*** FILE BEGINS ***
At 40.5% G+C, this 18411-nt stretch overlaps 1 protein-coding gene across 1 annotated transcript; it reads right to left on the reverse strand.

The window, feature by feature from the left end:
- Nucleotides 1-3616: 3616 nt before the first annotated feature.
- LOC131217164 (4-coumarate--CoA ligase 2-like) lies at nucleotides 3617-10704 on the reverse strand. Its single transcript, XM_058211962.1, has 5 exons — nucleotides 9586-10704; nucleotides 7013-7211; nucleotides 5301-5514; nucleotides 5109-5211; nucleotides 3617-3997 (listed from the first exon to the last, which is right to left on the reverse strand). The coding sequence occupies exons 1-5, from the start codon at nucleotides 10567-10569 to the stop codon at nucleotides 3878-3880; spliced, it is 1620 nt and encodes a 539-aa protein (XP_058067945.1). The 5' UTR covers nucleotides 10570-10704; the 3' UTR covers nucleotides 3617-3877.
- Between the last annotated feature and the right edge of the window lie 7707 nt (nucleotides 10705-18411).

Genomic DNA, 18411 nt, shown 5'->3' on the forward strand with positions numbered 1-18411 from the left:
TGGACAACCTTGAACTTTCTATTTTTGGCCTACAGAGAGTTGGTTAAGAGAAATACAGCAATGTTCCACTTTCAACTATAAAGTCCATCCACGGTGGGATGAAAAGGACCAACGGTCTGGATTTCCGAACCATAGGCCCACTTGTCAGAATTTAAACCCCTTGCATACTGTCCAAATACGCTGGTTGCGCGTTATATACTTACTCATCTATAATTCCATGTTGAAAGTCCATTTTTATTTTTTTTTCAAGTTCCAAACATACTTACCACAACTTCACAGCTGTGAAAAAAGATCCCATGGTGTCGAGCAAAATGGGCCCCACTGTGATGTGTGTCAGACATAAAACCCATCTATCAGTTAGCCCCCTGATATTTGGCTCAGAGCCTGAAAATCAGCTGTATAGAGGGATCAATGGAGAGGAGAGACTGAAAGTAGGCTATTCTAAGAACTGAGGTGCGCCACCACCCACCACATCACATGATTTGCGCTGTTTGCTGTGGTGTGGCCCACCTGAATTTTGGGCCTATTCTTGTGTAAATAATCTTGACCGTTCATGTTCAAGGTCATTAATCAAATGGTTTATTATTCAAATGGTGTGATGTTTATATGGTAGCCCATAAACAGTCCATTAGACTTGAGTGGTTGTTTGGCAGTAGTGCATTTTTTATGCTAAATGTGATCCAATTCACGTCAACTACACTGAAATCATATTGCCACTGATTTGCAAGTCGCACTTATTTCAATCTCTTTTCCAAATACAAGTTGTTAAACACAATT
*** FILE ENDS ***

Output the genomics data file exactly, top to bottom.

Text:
At 40.5% G+C, this 18411-nt stretch overlaps 1 protein-coding gene across 1 annotated transcript; it reads right to left on the reverse strand.

The window, feature by feature from the left end:
- Nucleotides 1-3616: 3616 nt before the first annotated feature.
- LOC131217164 (4-coumarate--CoA ligase 2-like) lies at nucleotides 3617-10704 on the reverse strand. Its single transcript, XM_058211962.1, has 5 exons — nucleotides 9586-10704; nucleotides 7013-7211; nucleotides 5301-5514; nucleotides 5109-5211; nucleotides 3617-3997 (listed from the first exon to the last, which is right to left on the reverse strand). The coding sequence occupies exons 1-5, from the start codon at nucleotides 10567-10569 to the stop codon at nucleotides 3878-3880; spliced, it is 1620 nt and encodes a 539-aa protein (XP_058067945.1). The 5' UTR covers nucleotides 10570-10704; the 3' UTR covers nucleotides 3617-3877.
- Between the last annotated feature and the right edge of the window lie 7707 nt (nucleotides 10705-18411).

Genomic DNA, 18411 nt, shown 5'->3' on the forward strand with positions numbered 1-18411 from the left:
TGGACAACCTTGAACTTTCTATTTTTGGCCTACAGAGAGTTGGTTAAGAGAAATACAGCAATGTTCCACTTTCAACTATAAAGTCCATCCACGGTGGGATGAAAAGGACCAACGGTCTGGATTTCCGAACCATAGGCCCACTTGTCAGAATTTAAACCCCTTGCATACTGTCCAAATACGCTGGTTGCGCGTTATATACTTACTCATCTATAATTCCATGTTGAAAGTCCATTTTTATTTTTTTTTCAAGTTCCAAACATACTTACCACAACTTCACAGCTGTGAAAAAAGATCCCATGGTGTCGAGCAAAATGGGCCCCACTGTGATGTGTGTCAGACATAAAACCCATCTATCAGTTAGCCCCCTGATATTTGGCTCAGAGCCTGAAAATCAGCTGTATAGAGGGATCAATGGAGAGGAGAGACTGAAAGTAGGCTATTCTAAGAACTGAGGTGCGCCACCACCCACCACATCACATGATTTGCGCTGTTTGCTGTGGTGTGGCCCACCTGAATTTTGGGCCTATTCTTGTGTAAATAATCTTGACCGTTCATGTTCAAGGTCATTAATCAAATGGTTTATTATTCAAATGGTGTGATGTTTATATGGTAGCCCATAAACAGTCCATTAGACTTGAGTGGTTGTTTGGCAGTAGTGCATTTTTTATGCTAAATGTGATCCAATTCACGTCAACTACACTGAAATCATATTGCCACTGATTTGCAAGTCGCACTTATTTCAATCTCTTTTCCAAATACAAGTTGTTAAACACAATT